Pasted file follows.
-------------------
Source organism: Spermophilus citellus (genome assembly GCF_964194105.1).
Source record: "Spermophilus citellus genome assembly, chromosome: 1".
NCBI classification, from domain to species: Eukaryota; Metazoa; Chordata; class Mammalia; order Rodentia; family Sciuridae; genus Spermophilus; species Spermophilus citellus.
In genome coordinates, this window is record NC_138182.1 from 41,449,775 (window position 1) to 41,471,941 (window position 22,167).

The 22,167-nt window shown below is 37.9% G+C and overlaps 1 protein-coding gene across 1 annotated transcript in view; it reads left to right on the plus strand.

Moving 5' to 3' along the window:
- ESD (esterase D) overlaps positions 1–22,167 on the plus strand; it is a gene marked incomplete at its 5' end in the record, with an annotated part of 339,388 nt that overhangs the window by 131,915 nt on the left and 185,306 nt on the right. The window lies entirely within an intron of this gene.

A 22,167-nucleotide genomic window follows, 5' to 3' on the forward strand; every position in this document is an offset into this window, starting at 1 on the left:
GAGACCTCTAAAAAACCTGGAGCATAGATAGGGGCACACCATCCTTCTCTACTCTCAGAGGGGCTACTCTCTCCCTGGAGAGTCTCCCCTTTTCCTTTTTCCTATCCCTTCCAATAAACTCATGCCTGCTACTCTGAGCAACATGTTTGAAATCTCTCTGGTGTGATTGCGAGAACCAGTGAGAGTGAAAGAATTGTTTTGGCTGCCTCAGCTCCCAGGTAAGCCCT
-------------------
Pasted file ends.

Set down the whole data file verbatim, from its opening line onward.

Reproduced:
Source organism: Spermophilus citellus (genome assembly GCF_964194105.1).
Source record: "Spermophilus citellus genome assembly, chromosome: 1".
NCBI classification, from domain to species: Eukaryota; Metazoa; Chordata; class Mammalia; order Rodentia; family Sciuridae; genus Spermophilus; species Spermophilus citellus.
In genome coordinates, this window is record NC_138182.1 from 41,449,775 (window position 1) to 41,471,941 (window position 22,167).

The 22,167-nt window shown below is 37.9% G+C and overlaps 1 protein-coding gene across 1 annotated transcript in view; it reads left to right on the plus strand.

Moving 5' to 3' along the window:
- ESD (esterase D) overlaps positions 1–22,167 on the plus strand; it is a gene marked incomplete at its 5' end in the record, with an annotated part of 339,388 nt that overhangs the window by 131,915 nt on the left and 185,306 nt on the right. The window lies entirely within an intron of this gene.

A 22,167-nucleotide genomic window follows, 5' to 3' on the forward strand; every position in this document is an offset into this window, starting at 1 on the left:
GAGACCTCTAAAAAACCTGGAGCATAGATAGGGGCACACCATCCTTCTCTACTCTCAGAGGGGCTACTCTCTCCCTGGAGAGTCTCCCCTTTTCCTTTTTCCTATCCCTTCCAATAAACTCATGCCTGCTACTCTGAGCAACATGTTTGAAATCTCTCTGGTGTGATTGCGAGAACCAGTGAGAGTGAAAGAATTGTTTTGGCTGCCTCAGCTCCCAGGTAAGCCCT